Skip to content


Abdul Majid Vs. Wahidullah - Court Judgment

LegalCrystal Citation
SubjectCivil
CourtAllahabad
Decided On
Judge
Reported inAIR1926All284; 92Ind.Cas.496
AppellantAbdul Majid
Respondent
Judgment:

Daniels, J.

1. The plaintiff filed a suit against the defendant which was dismissed under Order IX, Rule 8, as on the date of,, hearing the defendant was present but the plaintiff was absent. An application was made under Order IX, Rule 9 to restore the case but was rejected. Against that order the plaintiff appealed to the District Judge. Both the original and the Appellate Court found that there was no sufficient cause for the plaintiff's absence on the date of hearing and that no case was made out for restoration. The learned Subordinate Judge who heard the appeal found, however, that the defendant in his pleadings had admitted the claim to the extent of Rs. 288. He, therefore, on the appeal before him passed a decree in favour of the plaintiff to the extent of Rs. 288.

2. The defendant in revision urges that the Appellate Court had no power to pass a decree in favour of the plaintiff on (sic) appeal from an order refusing to restore the suit. This plea is correct and must prevail. The powers of a Court to which an application for restoration is made are stated in Order IX, Rule 9. The Court may either dismiss the application if it finds that there was no sufficient cause for the plaintiff's non-appearance, or it may allow the application and restore the suit on such terms as it sees fit. On an appeal from an order refusing to restore the suit the Appellate Court cannot make an order which the original Court could not legally have made. If the Appellate Court agrees with the Trial Court it will dismiss the appeal. If it differs from the Trial Court it will order the ease to be restored either on terms or unconditionally. The plaintiff's remedy if he considered that his suit had been wrongly dismissed to the extent of Rs. 288 was to file an appeal against the decree dismissing his suit and such an appeal is permitted by Section 96 of the Code. As a matter of fact the Court below is wrong even in saying that the defendant admitted the claim to the extent of Rs. 288. The defendant pleaded payment to the extent of Rs. 110 and admitted a balance of Rs. 178 only. For the purpose of Order IX, Rule 8, it is the net, amount for which the defendant admits liability after deducting all payments alleged by him which has to be taken into account. The Court below has acted without jurisdiction in decreeing the plaintiff's claim to the extent of Rs. 288. I set aside its order and restore the order of the Munsif. The applicant will get his costs both in this Court and in the Court below.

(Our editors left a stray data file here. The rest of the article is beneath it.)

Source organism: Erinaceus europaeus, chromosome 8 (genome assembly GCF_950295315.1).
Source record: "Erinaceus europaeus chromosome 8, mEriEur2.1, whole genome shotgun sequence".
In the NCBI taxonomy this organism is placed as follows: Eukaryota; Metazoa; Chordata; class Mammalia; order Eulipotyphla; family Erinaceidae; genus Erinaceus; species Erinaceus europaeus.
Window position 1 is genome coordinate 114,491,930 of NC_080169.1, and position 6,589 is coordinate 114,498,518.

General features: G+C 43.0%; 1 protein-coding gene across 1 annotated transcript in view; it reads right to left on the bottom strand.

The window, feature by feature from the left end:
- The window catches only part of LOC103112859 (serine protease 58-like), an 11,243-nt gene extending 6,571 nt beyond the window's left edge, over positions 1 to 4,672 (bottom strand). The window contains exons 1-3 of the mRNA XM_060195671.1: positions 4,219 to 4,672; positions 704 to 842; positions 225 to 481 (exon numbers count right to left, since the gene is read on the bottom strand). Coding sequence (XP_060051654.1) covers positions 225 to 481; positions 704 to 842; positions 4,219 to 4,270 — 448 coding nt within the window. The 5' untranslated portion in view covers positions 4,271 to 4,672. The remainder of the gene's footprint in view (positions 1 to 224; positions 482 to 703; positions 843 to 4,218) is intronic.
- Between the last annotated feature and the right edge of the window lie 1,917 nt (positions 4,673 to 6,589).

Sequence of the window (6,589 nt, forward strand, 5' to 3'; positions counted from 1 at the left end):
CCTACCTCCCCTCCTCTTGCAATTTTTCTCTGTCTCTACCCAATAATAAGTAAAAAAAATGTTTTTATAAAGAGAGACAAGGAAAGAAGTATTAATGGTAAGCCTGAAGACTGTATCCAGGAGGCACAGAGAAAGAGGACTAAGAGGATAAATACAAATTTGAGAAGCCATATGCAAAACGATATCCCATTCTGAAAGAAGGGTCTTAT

Save Judgments// Add Notes // Store Search Result sets // Organizer Client Files //  

Contact Us

  • admin [at] legalcrystal [dot] com
  • Bengaluru, Karnataka, Bharata

About Us

LegalCrystal offers you a simple, easy and effortless way to search for precedents & the related laws governing the society

Copyright 2016 © GAViSTA TECH - Powered by GAViSTA TECH